I took part in the FCP in 2004. It seems a long time ago, but I still have some friends from that time and some genuine experience of Finnish way of life that I can share with other people.
I was 23 then, with BA diploma in Journalism in my pocket and with journalistic ambitions in my mind. I was working as a freelancer for Latvian printed media, writing about various sociopolitical topics, e.g. corruption, societal integration, education policy. In other words, I largely worked in in-depth journalism which is by definition a time-consuming enterprise.
During the FCP, I worked on an article that intended to answer why Finland is the least corrupt country in the world. I interviewed politicians, businessmen, civic activists who reflected on how it is to live in the society which is so resistant to political and administrative corruption. My article was rather positively received in Latvia.
Along with that, I enjoyed meeting Finnish experts from different fields. In particular, I have vivid memories of one day spent in the Finnish Army. But, to tell you the truth, journalistic work is not the most important thing that comes in my mind, when I recollect the month I spent in the FCP. Instead, it is ongoing interaction with young journalists and limitless fun. In a nutshell, I came back to Latvia full with valuable knowledge, vivid memories, and new friends from all over the world.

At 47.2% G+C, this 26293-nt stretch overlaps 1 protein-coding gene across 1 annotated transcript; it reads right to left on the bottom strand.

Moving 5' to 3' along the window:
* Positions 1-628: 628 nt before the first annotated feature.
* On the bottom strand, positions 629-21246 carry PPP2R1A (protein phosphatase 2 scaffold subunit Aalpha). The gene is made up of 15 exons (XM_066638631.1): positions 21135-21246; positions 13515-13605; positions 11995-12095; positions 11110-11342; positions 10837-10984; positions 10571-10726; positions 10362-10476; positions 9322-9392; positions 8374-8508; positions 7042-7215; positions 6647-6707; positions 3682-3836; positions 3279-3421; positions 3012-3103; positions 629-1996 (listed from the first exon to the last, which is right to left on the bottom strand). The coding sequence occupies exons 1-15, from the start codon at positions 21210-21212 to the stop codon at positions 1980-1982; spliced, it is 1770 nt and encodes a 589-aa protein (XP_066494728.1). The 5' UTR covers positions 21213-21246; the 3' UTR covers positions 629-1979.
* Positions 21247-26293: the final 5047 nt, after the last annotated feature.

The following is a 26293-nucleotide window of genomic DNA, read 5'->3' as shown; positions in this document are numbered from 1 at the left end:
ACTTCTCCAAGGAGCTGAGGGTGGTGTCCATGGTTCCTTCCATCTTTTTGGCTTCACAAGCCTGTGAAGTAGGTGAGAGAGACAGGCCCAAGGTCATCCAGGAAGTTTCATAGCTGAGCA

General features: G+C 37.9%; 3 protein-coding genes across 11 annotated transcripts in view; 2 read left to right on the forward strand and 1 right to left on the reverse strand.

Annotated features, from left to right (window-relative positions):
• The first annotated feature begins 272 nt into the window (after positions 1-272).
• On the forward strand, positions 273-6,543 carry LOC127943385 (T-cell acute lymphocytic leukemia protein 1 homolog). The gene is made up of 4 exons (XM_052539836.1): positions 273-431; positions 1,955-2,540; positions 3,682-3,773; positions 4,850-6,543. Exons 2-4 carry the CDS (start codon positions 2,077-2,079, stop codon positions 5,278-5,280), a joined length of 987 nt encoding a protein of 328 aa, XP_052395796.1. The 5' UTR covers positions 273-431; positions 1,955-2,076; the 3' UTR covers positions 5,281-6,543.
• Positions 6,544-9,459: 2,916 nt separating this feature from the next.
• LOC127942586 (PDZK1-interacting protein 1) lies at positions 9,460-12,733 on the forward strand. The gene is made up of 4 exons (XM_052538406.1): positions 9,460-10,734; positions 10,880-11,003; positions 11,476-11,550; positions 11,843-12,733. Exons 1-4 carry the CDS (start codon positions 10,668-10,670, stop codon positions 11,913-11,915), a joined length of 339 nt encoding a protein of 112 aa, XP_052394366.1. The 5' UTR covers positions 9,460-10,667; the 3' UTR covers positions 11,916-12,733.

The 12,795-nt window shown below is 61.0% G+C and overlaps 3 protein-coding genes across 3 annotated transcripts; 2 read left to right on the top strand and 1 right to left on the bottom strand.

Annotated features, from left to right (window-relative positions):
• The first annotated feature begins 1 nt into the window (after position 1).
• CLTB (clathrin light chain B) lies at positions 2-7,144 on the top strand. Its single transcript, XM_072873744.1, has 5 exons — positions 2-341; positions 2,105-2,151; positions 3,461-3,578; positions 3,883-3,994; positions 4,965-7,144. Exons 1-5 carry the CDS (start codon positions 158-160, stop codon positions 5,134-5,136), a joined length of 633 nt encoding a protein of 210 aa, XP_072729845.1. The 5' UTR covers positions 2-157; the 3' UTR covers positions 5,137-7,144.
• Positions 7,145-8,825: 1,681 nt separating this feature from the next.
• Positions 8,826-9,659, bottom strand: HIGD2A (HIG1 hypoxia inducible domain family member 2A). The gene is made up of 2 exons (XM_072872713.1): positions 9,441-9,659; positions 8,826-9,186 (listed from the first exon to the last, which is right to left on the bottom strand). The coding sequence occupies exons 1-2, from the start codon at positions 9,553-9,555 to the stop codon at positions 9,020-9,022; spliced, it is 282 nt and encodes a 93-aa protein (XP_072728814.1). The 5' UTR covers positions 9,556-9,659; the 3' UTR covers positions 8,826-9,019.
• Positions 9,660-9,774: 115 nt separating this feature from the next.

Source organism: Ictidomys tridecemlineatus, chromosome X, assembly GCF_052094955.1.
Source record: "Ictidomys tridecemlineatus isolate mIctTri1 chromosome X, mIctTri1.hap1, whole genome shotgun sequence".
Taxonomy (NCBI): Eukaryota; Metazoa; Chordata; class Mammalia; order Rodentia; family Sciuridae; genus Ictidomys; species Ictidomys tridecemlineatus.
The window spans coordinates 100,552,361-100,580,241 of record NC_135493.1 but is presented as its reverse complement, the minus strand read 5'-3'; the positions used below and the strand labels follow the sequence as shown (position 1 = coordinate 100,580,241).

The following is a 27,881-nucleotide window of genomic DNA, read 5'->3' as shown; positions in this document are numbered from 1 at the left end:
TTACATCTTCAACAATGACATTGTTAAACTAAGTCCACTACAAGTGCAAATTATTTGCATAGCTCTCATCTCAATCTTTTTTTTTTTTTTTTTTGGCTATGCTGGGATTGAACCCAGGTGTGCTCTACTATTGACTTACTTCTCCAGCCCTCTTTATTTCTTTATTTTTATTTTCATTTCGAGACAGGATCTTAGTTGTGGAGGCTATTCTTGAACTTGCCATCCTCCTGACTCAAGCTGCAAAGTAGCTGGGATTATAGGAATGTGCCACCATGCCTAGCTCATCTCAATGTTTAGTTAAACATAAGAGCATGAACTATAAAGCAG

Soon after, my professional life changed quite dramatically, and I left journalism. I started working in PR, which, of course, is a common carrier path to many journalists. I made a strict decision then and have never returned to journalism; although initially, I must admit, it was not easy to change the journalistic mindset to PR.
As I had also academic ambitions, I started my PhD studies in communication science. I studied in Latvia and Denmark and received my PhD in 2012. Thus, to some extent, I haven’t left journalism and media; I have just transformed form the one who creates the media content to the one who explores it.
Today I’m a full-time researcher at the University of Latvia. But I combine my academic job with political consultancy. This combination helps me avoid the feeling of living in academic ivory tower. At the same time, my academic background enables me to carry out expertise which I presumably wouldn’t be able to obtain beyond the academic field. And, most importantly in terms of this blog, my academic job provides me with opportunities to meet many excellent Finnish scholars whose accomplishments remind me that Finnish way of life is not just specific traditions, but also great respect to the role of knowledge in society.